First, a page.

Private student loans also present an opportunity to assist clients with obtaining loan modification terms from the private lender. The CPA is in a good position to represent the client in such negotiations given his or her familiarity with the client's financial situation. 

A needed service

Gaining and sharing knowledge about student loan debt can help you build on your trusted adviser relationship with clients. In fact, many clients now expect CPAs to be able to address student debt issues. Being able to help them in this complex area can help you differentiate yourself from competitors. With the right tools, you can take advantage of a growing practice development opportunity while assisting student loan borrowers to get on track with wealth accumulation.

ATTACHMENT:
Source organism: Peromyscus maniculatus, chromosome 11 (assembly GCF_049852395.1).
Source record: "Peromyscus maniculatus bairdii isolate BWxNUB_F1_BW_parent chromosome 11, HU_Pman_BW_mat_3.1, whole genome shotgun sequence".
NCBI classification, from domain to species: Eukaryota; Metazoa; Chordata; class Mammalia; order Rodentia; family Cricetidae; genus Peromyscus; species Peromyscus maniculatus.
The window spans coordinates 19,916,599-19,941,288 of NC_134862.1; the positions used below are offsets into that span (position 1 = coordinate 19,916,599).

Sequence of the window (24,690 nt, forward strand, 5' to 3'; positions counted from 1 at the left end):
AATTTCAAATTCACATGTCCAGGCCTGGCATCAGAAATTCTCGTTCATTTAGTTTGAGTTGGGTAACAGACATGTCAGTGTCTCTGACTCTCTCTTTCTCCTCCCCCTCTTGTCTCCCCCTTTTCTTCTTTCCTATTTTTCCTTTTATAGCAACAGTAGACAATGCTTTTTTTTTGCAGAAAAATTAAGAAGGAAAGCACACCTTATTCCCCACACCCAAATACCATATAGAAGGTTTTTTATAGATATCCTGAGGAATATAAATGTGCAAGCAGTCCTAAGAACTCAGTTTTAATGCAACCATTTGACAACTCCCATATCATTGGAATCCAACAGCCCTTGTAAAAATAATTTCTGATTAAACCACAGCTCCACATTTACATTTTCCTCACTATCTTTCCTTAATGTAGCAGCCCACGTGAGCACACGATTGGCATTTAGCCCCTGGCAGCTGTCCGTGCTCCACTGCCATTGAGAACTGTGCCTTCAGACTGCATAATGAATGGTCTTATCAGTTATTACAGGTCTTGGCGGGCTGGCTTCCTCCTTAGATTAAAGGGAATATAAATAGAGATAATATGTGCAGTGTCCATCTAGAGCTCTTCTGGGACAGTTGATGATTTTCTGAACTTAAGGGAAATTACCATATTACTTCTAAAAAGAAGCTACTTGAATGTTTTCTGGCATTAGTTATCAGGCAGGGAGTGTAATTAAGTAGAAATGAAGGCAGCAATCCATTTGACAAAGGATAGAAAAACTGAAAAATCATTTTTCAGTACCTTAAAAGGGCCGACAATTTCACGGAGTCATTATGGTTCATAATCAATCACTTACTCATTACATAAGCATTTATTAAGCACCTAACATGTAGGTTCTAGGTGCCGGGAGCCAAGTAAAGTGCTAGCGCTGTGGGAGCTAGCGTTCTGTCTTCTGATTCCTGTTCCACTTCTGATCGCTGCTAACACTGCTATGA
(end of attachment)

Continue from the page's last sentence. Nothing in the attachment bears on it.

To learn more about assisting clients with student loan debt, read Sullivan and Towell's previous articles on what to know before taking out a student loan, options for retirees who are paying a family member's student loans, income-driven repayment plans, and debt relief for students who attended for-profit schools.

James Sullivan, CPA/PFS, is a board member, and Melissa Towell is a student loan counselor, both at Consumer Debt Counselors Inc., a not-for-profit debt counseling agency. To comment on this article, email senior editor Courtney Vien.